Just as the societal demand and consumption of petroleum have grown exponentially, so is its impact on the environment. In the old era of petroleum, environmental effects of petroleum operations were insignificant probably because of the small population, very small scale of production, utilization of simple tools and low petroleum usage. Petroleum was then a good mineral resource without adverse consequences. Today, petroleum exploration, production, transportation and usage result in adverse effects to the marine lives, land, atmosphere and humans. This is obviously due to the role of petroleum in our society today. It is the economic drive of many petroleum rich countries. It fuels the most important aspects of human society- the military, transportation, Agriculture, and electricity. The world population is currently over 7 billion[5] and its major source of fuel is petroleum, hence petroleum supply must measure with human need. To be able to meet this demand, high technology tools and materials have been deployed which on one hand have significantly improved exploration and production activities and on the other hand have resulted in severe environmental consequences. Cao et al. [6] pointed out that such environmental consequences are primarily due to unsustainable usage of the new technologies and materials, and also unsustainable usage of natural resources (petroleum) which eventually result in the overstretch of the environmental carrying capacity of our society. Example of such technology is the use of complex drilling fluids containing toxic chemical components detrimental to health of oil workers and to the lives of marine fauna and flora (where the cuttings smeared with drilling fluids are usually dumped). Also the need and use of large tankers for large scale and long distance transportation of petroleum products from one region of the world to another is not without repercussions to the marine environments that serve as the transport routes. Furthermore, large scale burning of fossil fuel (in which petroleum is a significant part) is believed by many to be the cause of the increase in concentration of atmospheric greenhouse gas. Thanks to the environmentalists that brought the attention of the oil industry to the consequences of their activities. This paper reviews the impacts of petroleum and its exploration and production to man and his society. The economic, industrial, technological and social benefits of petroleum are first presented followed by a review of the health, economic, environmental and social consequences of petroleum operations to man and its environment. The concerns of the environmentalists and public is also brought to light and juxtaposed with the response of government agencies and the petroleum industry towards a safer industry practices. Finally, the need for a synergy between environmentalists, government agencies and the industry is hereby emphasized and preferred over a call for alternate energy source or restrictions to petroleum exploration and production.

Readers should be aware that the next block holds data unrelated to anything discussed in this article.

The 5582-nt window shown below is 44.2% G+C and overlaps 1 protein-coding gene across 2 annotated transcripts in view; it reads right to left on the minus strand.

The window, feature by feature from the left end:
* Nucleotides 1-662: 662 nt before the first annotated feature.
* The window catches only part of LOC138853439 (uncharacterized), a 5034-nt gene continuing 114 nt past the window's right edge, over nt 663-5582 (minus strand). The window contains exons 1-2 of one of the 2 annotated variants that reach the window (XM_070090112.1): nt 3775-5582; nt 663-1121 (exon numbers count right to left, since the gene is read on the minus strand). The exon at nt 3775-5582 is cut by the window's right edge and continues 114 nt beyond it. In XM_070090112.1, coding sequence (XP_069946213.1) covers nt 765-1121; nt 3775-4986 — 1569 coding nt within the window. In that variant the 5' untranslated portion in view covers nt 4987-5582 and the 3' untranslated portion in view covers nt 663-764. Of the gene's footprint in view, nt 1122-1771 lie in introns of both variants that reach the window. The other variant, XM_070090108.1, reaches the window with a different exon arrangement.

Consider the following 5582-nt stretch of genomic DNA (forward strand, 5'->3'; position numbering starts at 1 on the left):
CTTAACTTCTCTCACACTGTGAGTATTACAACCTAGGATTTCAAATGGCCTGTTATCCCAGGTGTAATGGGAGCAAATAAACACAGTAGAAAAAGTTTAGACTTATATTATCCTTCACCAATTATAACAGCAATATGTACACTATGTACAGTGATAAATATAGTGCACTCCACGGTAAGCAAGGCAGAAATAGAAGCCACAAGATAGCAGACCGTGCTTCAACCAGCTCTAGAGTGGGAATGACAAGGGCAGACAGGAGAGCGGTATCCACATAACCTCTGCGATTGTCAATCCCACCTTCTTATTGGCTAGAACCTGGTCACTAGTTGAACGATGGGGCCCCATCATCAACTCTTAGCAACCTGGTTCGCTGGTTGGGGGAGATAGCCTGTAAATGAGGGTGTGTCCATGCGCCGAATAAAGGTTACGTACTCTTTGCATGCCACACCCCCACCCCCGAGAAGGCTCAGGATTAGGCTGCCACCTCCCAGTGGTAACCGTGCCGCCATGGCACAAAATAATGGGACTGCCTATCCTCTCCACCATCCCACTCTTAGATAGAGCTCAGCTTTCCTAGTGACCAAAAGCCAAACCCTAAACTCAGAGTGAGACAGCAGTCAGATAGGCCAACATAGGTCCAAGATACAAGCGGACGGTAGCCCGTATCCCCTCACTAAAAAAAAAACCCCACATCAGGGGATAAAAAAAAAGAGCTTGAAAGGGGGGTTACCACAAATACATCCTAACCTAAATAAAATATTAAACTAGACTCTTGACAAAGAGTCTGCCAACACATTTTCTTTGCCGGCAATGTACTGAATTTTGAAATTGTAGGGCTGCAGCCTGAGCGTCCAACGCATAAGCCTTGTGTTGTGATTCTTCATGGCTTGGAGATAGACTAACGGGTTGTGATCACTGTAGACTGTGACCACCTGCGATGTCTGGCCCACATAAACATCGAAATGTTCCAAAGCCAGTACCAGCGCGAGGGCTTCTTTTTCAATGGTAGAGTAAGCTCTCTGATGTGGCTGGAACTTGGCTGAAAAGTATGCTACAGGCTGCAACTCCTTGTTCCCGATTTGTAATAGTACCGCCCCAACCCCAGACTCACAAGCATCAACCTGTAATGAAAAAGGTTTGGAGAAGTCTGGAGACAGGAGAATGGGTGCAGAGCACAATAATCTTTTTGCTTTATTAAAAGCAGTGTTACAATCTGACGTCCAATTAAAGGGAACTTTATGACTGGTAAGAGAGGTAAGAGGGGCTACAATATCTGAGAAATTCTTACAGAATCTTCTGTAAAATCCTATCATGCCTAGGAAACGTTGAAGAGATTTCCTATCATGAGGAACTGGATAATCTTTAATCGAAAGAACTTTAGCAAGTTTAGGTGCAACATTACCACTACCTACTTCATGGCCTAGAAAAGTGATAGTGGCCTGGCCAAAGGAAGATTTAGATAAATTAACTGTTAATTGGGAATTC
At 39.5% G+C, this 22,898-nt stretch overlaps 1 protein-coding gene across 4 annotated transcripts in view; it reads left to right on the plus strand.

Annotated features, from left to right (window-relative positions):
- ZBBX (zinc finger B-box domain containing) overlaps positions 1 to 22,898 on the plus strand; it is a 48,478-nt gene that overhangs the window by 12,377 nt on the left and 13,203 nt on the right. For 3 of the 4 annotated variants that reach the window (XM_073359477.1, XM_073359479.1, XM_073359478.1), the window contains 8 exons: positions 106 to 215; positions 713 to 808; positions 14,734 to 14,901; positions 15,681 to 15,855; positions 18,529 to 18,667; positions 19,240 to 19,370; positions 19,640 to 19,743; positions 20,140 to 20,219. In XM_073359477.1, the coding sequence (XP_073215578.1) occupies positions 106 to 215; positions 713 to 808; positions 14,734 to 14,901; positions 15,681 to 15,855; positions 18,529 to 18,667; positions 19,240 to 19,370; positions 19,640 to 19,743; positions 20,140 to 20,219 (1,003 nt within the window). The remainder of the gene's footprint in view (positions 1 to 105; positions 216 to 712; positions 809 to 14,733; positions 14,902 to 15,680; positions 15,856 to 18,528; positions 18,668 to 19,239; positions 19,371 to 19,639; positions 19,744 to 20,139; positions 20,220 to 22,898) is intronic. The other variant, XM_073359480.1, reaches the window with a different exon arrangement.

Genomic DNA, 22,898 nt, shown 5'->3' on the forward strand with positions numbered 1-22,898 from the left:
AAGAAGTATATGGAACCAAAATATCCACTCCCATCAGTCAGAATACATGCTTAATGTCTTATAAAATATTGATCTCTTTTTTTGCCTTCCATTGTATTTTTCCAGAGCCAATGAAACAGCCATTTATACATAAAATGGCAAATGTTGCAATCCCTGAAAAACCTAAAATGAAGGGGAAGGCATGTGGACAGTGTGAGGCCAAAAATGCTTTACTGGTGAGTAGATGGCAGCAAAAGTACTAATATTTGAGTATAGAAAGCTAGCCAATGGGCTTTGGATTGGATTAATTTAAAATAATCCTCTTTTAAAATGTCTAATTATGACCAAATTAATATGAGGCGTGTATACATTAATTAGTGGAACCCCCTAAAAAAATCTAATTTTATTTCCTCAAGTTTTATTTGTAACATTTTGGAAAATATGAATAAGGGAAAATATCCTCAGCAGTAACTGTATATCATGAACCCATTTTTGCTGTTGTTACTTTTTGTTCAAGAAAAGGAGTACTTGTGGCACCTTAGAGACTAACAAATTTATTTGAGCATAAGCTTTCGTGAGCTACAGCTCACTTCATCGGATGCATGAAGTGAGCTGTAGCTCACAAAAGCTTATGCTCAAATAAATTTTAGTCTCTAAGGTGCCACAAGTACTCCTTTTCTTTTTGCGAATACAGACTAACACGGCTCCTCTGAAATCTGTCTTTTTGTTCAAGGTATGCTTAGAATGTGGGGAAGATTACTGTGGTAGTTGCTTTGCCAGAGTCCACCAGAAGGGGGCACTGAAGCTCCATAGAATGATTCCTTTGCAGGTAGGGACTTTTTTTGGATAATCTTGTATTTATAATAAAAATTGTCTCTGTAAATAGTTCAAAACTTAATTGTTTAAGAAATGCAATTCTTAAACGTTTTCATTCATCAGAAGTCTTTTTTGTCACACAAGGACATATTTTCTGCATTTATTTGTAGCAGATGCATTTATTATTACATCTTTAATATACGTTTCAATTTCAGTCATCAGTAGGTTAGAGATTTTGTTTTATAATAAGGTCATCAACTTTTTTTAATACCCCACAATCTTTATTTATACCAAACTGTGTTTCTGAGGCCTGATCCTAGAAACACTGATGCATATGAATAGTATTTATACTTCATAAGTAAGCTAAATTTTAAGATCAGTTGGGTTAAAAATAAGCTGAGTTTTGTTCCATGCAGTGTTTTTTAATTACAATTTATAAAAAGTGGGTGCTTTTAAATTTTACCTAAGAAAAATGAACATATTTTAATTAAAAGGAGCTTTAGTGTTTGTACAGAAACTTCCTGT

Benefits of Petroleum to the Society
Economic drive of society
Petroleum (also called crude oil) is the most traded commodity in the international market and economic drive of many countries [7]. Apart from its primary use as a source of energy, crude oil is considered the mother of all commodities because it is an important raw material for wide varieties of materials [8]. Though lately, there is a concern that the world will run out of oil but there are also optimistic views by analysts that the world will be richer in oil [3,9-12]. Crude oil normally co-exists with natural gas in the underground reservoirs at high pressure and temperature. When the crud arrives at the surface, and after refining, it yields variety of products in gaseous, liquid, and highly viscous states. These products are normally referred to as petroleum products such as natural gases, gasoline, kerosene, naphthalene, lubricants, asphalts, etc.
A source of important natural gases
Natural gas is a potential source of hydrogen, carbon monoxidehydrogen, formaldehyde, acetylene and other important gases used all over the world in our homes as cooking gases and fuel for room heaters, in the industries as source of fuel for machineries and equipment, and in the hospitals for treatment, and so on.
Petrochemical industry
Petroleum or crude oil is a source of raw materials for the wide variety of chemicals available today. It is a major source of benzene and benzene is a source of many important chemical compounds such as toluene, phenol (used to make resins and adhesives), aniline, naphthalene, styrene (used to make polymers and plastics) and anthracene. In the 1950s, increase demand of benzene especially from the growing plastic industry necessitated the production of benzene from petroleum (a larger source than coal) and today, most benzene come from petroleum. Small quantity of benzene is used to manufacture drugs, rubbers, lubricants, detergents, dyes, explosives, pesticides and napalm [13].